Physical therapy Q & A
Physical therapy, also known as physiotherapy, is a healthcare profession that specializes in the treatment of physical impairments, disabilities, and pain through the use of therapeutic exercise, manual therapy, and other modalities.
Physical therapists are licensed healthcare professionals who have completed a graduate degree in physical therapy and passed a licensure exam. They work with patients of all ages and with a variety of conditions, including musculoskeletal, neurological, and cardiopulmonary disorders.
The goals of physical therapy are to help patients reduce pain, increase range of motion, improve strength and mobility, and restore function. Physical therapists use a variety of techniques to achieve these goals, including therapeutic exercise, manual therapy, therapeutic modalities such as heat, cold, or electrical stimulation, and assistive devices such as braces, crutches, or wheelchairs.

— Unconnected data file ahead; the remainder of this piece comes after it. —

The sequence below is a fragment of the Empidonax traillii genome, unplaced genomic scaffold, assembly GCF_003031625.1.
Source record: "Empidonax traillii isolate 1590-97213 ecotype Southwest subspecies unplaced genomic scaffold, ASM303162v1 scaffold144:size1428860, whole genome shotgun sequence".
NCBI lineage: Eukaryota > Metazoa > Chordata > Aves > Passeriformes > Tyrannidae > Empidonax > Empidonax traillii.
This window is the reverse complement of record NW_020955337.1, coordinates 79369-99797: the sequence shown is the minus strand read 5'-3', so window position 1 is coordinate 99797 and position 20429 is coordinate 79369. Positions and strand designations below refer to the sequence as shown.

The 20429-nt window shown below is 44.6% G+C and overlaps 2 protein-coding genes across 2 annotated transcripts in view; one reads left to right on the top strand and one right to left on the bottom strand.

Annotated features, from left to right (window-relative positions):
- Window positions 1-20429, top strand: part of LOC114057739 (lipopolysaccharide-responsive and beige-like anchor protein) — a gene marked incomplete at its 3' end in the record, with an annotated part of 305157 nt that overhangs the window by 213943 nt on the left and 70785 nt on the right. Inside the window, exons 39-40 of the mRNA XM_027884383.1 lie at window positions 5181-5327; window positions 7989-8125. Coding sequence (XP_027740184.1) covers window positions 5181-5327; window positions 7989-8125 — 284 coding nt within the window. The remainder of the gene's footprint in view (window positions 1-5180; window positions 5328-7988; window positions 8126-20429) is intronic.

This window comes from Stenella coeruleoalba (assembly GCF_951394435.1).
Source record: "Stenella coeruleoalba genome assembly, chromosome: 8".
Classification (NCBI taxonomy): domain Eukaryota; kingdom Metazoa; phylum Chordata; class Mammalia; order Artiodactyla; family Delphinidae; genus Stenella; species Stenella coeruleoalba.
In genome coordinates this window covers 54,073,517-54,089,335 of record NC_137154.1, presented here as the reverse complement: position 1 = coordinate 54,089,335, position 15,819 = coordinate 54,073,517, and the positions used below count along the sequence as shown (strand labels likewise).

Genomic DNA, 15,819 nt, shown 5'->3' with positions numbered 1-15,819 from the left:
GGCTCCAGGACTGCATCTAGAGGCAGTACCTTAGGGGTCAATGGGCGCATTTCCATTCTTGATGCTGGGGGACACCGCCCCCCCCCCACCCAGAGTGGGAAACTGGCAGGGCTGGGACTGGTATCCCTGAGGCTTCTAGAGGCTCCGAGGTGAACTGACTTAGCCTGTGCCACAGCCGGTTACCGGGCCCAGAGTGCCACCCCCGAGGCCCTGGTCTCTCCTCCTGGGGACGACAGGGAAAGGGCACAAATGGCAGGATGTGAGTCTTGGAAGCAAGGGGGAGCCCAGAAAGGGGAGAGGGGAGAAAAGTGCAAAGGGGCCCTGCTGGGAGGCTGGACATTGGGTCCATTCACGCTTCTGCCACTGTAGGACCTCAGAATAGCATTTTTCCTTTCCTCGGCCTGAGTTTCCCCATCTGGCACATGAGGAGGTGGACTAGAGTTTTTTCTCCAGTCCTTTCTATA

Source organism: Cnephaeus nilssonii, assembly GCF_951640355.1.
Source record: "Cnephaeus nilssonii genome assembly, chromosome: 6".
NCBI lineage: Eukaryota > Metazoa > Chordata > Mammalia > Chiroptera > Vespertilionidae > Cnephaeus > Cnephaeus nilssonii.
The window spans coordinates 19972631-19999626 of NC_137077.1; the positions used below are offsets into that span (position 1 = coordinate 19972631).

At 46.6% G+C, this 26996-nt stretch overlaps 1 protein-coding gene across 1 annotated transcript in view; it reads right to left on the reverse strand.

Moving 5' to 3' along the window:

Physical therapy can be helpful for a wide range of conditions, including sports injuries, back pain, arthritis, stroke, and chronic conditions such as multiple sclerosis or Parkinson’s disease. Physical therapy can also be used to prevent injuries and maintain overall physical health and wellness.